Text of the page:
NEW YORK • You cannot judge a magazine by its cover. All glossy magazine superstar covers may look the same from a distance but, inside, you are never quite sure what you will find.
Take next month's issue of GQ, which features Paul McCartney. For decades, he has leaned on familiar Beatles anecdotes.
But in GQ, over several long conversations, he revealed himself to be unstudied, slightly wishy-washy and much less preoccupied with the sanctity of his own image than you might think.
The story worked in two ways: For the reader and fan, it was appealingly revealing. For McCartney, it was a welcome softening.
This took a willingness to answer probing questions that come with a profile of that scale.
But not all big stories demand such transparency of their subjects.
Take this month's issue of Vogue with Beyonce on the cover. The accompanying article is not a profile, but a collection of only-occasionally-revealing snippets on topics, from motherhood to body acceptance to touring.
Editor Anna Wintour refers to the story as a "powerful essay" that "Beyonce herself writes". There was a journalist in the room at some point - the piece has an "as told to" credit at the end - but outside perspectives have effectively been erased.
For fans of Beyonce, this might not matter. But for devotees of celebrity journalism - the kind of work that aims to add context and depth to the fame economy, and which depends on a productive frisson between interviewer and interviewee - this portends catastrophe.
It is not an isolated event.
In pop music especially, many famous performers eschew the press. Singer Taylor Swift has not given a substantive interview and access to a print publication for at least two years. For rapper Drake, it has been about a year.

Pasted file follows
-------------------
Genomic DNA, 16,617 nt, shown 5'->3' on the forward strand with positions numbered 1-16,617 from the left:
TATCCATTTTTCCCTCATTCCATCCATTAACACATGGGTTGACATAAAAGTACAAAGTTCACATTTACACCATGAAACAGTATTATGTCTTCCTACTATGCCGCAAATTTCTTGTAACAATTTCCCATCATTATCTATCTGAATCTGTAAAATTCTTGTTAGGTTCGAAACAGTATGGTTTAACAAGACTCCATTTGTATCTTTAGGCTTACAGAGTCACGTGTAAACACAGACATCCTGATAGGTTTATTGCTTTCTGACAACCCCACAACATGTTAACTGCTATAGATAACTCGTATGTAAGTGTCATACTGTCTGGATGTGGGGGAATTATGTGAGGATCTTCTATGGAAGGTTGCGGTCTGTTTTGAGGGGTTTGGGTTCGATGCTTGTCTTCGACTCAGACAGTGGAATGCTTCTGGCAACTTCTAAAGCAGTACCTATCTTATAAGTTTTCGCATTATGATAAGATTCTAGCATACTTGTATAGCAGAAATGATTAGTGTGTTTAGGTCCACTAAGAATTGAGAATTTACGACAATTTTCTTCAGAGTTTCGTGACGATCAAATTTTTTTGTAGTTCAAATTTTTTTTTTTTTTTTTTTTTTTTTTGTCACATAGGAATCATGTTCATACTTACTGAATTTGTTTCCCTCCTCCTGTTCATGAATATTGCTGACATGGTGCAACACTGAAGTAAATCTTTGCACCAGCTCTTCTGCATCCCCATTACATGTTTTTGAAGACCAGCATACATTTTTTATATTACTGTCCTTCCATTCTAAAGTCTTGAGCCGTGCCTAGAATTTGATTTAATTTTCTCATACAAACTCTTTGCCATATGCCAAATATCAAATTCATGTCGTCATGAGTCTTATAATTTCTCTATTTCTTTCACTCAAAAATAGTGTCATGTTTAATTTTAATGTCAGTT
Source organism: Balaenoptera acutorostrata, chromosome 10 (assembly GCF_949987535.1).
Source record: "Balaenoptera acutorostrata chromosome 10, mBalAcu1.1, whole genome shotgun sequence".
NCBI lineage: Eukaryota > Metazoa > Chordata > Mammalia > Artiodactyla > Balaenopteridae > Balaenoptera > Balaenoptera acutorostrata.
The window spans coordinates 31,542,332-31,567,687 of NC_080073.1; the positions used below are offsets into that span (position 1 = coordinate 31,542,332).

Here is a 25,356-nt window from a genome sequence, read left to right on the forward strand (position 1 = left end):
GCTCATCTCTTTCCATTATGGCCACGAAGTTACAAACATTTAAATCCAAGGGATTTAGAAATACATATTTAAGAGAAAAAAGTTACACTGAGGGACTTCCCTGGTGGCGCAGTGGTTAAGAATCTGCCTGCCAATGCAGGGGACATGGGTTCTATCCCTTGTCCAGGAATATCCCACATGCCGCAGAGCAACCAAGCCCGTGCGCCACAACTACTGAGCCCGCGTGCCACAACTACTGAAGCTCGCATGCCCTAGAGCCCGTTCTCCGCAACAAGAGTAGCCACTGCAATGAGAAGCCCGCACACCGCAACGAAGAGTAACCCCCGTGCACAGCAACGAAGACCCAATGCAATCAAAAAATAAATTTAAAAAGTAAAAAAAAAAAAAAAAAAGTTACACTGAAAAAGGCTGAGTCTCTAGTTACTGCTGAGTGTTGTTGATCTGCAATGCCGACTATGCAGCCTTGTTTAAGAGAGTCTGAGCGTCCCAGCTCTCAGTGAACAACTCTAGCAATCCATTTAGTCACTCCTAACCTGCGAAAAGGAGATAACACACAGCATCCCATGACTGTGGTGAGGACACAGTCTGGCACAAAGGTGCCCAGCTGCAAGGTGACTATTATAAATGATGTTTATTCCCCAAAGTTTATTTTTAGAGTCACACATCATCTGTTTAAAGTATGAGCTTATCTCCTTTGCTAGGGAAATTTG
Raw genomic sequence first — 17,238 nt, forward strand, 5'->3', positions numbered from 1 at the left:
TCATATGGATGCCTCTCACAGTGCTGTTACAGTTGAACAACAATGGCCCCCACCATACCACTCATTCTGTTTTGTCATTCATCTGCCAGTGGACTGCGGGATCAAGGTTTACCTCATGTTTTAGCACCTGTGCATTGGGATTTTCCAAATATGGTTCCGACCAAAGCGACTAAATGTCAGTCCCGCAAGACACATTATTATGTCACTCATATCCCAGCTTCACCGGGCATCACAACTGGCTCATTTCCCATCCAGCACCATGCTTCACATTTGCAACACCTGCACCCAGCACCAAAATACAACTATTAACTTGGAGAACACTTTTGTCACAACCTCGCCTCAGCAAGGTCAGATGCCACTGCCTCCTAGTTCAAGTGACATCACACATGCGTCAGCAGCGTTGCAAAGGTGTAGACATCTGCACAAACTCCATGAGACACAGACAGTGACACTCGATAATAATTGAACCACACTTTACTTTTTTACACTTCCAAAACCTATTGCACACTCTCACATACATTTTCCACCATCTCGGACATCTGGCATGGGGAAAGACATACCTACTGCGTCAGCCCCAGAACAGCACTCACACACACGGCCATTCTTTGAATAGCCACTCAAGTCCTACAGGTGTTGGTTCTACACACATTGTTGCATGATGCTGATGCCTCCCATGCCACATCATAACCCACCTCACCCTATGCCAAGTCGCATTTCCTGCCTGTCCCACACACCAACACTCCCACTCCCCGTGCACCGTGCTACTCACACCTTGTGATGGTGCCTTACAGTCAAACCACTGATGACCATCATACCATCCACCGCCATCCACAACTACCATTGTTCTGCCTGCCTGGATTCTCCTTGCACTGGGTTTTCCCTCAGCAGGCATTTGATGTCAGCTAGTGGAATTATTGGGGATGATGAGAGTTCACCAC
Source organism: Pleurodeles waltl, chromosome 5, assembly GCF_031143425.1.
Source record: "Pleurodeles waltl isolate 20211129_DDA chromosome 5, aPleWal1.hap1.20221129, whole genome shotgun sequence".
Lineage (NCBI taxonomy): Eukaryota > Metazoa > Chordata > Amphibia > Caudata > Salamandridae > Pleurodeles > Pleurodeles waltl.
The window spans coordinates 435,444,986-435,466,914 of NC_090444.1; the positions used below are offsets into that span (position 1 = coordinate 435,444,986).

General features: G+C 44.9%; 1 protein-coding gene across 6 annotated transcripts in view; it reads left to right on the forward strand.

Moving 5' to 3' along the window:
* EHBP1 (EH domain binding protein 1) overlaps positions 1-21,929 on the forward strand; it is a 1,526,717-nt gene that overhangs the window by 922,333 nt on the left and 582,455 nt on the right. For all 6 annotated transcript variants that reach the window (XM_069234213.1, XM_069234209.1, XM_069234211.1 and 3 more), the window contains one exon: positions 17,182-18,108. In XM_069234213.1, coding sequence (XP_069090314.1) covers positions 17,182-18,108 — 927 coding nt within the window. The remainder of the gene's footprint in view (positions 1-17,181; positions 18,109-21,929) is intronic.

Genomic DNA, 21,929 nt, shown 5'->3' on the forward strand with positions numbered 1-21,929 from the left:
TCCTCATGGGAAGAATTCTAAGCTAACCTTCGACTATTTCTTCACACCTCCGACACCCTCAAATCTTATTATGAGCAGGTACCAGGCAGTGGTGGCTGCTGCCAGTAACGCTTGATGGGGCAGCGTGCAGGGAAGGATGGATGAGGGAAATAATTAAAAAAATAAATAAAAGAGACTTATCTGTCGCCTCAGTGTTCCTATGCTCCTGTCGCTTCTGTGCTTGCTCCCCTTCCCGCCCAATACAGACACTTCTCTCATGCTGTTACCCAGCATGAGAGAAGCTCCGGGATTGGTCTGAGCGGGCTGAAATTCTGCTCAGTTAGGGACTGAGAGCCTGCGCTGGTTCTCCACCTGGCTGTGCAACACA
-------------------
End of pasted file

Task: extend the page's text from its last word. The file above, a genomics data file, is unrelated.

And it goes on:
What has replaced it is not satisfying - either outright silence or, more often, uni-directional narratives offered through social media.
Monologue, not dialogue - it threatens to upend the role of the celebrity press.
This generation is one of all-access hyperdocumentation, making the promise of celebrity journalism - emphasising intimate perspective and behind-the-scenes access - largely irrelevant.
An emblematic example is rapper Lil Xan, who in recent months has played out several microdramas online: discussing his health struggles and how they put him at odds with his management; falling for and then breaking up with Noah Cyrus, Miley's younger sister.
Traditional media might catch up to his story some day, but he is not waiting to be asked for a comment before providing one.
Sometimes, social media posts take the place of what was once the preserve of the tell-all interview.
Ariana Grande mourned her ex-boyfriend, Mac Miller, in an Instagram post; XXXTentacion replied to allegations of sexual assault on his Instagram Story; and YouTube star Logan Paul used his usual platform to apologise for a video in which he filmed a dead body.
These are one-sided stories, with no scrutiny beyond the comments section. And so they have become highly visible safe spaces for young celebrities, especially in an era when one's direct social media audience - via Instagram, Twitter and more - can exceed the reach of even the most prestigious or popular publication, and in a way that is laser-targeted to supporters.
All of which leaves celebrity journalism in a likely unsolvable conundrum. The most famous have effectively dispensed with it and the newly famous have grown up in an age where it is largely irrelevant.
Over time, the middle space may well be squeezed into nothingness.